Shift to the left


I understand that in a shift to the left we have immature WBC but why it is called "shift to the left"?



2 Posts

Imagine a family standing in a line by age. The toddler to the far left. To the right of them is the preschooler, then school aged child, teenager, and finally adult. This is the same sort of "line" wbc are in. When you shift to the left, you are shifting from the adult "mature" wbc. To the "immature" ones. Remember that only the mature wbc are effective in fighting infection. Hope that helps!

Specializes in NICU, ICU, PICU, Academia. Has 46 years experience.

Actually, the term 'left shift' derives from the days when blood was looked at under a microscope to do the cell counts. There were columns in which the lab tech or physician (all residents used to learn to do this) recorded by tally marks the number of each type of cell counted in a grid superimposed over a blood smear. The less mature cells were in the farthest left columns. Thus, a 'left shift' when you viewed the completed count. True story- ask an older physician! (or nurse)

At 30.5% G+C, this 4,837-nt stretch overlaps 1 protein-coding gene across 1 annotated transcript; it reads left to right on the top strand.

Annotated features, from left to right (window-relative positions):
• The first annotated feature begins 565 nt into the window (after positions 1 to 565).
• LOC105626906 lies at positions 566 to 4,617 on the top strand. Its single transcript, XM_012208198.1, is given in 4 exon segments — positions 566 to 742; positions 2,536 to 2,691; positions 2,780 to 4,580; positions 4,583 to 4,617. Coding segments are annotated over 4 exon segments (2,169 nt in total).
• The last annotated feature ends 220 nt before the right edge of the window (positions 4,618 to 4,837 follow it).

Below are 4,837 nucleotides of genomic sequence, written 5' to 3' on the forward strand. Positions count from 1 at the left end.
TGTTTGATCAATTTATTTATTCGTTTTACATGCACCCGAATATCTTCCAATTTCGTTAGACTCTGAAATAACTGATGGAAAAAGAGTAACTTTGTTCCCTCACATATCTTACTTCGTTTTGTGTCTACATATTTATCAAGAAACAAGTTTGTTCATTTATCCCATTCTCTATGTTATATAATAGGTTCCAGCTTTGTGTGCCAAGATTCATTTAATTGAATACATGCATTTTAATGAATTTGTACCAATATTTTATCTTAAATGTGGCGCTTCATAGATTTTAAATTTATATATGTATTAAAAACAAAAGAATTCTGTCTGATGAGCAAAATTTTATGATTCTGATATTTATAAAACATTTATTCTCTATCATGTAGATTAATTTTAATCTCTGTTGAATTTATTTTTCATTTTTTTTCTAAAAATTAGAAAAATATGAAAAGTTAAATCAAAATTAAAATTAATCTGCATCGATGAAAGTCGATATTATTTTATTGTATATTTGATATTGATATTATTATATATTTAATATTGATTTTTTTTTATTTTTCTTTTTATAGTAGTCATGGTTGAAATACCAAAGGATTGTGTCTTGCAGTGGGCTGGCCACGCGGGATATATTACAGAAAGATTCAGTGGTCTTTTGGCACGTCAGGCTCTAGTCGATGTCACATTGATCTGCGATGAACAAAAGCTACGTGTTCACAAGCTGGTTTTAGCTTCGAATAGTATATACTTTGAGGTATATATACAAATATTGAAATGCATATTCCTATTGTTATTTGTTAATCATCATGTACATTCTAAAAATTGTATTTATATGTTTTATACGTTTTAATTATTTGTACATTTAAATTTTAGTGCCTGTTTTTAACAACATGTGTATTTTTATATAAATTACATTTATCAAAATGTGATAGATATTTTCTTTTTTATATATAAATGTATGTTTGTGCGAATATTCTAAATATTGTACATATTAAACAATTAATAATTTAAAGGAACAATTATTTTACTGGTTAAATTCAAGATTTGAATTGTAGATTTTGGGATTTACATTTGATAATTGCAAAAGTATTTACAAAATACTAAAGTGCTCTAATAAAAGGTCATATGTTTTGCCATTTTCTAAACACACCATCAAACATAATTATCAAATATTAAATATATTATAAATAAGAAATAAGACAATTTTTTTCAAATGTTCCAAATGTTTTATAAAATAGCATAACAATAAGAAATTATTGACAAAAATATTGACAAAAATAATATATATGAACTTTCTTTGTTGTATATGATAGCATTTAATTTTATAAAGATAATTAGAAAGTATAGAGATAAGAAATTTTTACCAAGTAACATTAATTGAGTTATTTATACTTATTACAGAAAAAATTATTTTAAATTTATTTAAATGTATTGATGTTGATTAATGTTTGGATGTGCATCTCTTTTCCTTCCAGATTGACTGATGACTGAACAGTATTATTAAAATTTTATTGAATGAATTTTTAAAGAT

259 Posts

It makes sense. Thank you!!


55 Posts

Specializes in ICU, PROGRESSIVE CARE. Has 5 years experience.

Thanks, always wondered that too.

allnurses Guide


3 Articles; 5,581 Posts

Specializes in Adult Internal Medicine. Has 12 years experience.

Labs reports always list a dif in order: bands, neuts, eos, baso, lymphs, monos that sum to 100.

An increase in bands is a literal shift of that % to the left of the paper.